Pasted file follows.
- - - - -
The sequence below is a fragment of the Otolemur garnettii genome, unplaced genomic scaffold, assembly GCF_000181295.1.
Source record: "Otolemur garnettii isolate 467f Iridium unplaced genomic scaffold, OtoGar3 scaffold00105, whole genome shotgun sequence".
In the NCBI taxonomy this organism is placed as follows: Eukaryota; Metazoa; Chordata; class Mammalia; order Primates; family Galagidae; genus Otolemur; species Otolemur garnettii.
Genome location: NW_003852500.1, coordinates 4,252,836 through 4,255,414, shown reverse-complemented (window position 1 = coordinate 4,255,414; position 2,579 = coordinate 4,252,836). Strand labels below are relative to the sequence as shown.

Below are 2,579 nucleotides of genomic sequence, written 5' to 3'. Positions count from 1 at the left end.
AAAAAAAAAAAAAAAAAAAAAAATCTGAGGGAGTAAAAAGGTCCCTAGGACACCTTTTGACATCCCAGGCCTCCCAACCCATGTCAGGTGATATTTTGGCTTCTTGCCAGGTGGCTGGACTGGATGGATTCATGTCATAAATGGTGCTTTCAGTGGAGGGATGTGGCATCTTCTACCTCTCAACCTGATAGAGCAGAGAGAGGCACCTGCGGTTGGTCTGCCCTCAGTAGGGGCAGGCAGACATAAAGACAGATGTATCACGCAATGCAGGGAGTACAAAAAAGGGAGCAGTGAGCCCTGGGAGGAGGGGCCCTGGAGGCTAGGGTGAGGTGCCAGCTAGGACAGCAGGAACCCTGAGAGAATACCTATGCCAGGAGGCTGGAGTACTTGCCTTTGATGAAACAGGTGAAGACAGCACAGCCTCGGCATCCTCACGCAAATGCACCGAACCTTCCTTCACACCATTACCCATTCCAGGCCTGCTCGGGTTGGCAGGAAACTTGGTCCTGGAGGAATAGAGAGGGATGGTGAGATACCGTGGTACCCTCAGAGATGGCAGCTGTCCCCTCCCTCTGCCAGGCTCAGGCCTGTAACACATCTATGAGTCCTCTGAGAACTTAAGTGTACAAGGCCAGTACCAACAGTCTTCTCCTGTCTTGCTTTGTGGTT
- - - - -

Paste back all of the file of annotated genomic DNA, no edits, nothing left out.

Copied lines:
The sequence below is a fragment of the Otolemur garnettii genome, unplaced genomic scaffold, assembly GCF_000181295.1.
Source record: "Otolemur garnettii isolate 467f Iridium unplaced genomic scaffold, OtoGar3 scaffold00105, whole genome shotgun sequence".
In the NCBI taxonomy this organism is placed as follows: Eukaryota; Metazoa; Chordata; class Mammalia; order Primates; family Galagidae; genus Otolemur; species Otolemur garnettii.
Genome location: NW_003852500.1, coordinates 4,252,836 through 4,255,414, shown reverse-complemented (window position 1 = coordinate 4,255,414; position 2,579 = coordinate 4,252,836). Strand labels below are relative to the sequence as shown.

Below are 2,579 nucleotides of genomic sequence, written 5' to 3'. Positions count from 1 at the left end.
AAAAAAAAAAAAAAAAAAAAAAATCTGAGGGAGTAAAAAGGTCCCTAGGACACCTTTTGACATCCCAGGCCTCCCAACCCATGTCAGGTGATATTTTGGCTTCTTGCCAGGTGGCTGGACTGGATGGATTCATGTCATAAATGGTGCTTTCAGTGGAGGGATGTGGCATCTTCTACCTCTCAACCTGATAGAGCAGAGAGAGGCACCTGCGGTTGGTCTGCCCTCAGTAGGGGCAGGCAGACATAAAGACAGATGTATCACGCAATGCAGGGAGTACAAAAAAGGGAGCAGTGAGCCCTGGGAGGAGGGGCCCTGGAGGCTAGGGTGAGGTGCCAGCTAGGACAGCAGGAACCCTGAGAGAATACCTATGCCAGGAGGCTGGAGTACTTGCCTTTGATGAAACAGGTGAAGACAGCACAGCCTCGGCATCCTCACGCAAATGCACCGAACCTTCCTTCACACCATTACCCATTCCAGGCCTGCTCGGGTTGGCAGGAAACTTGGTCCTGGAGGAATAGAGAGGGATGGTGAGATACCGTGGTACCCTCAGAGATGGCAGCTGTCCCCTCCCTCTGCCAGGCTCAGGCCTGTAACACATCTATGAGTCCTCTGAGAACTTAAGTGTACAAGGCCAGTACCAACAGTCTTCTCCTGTCTTGCTTTGTGGTT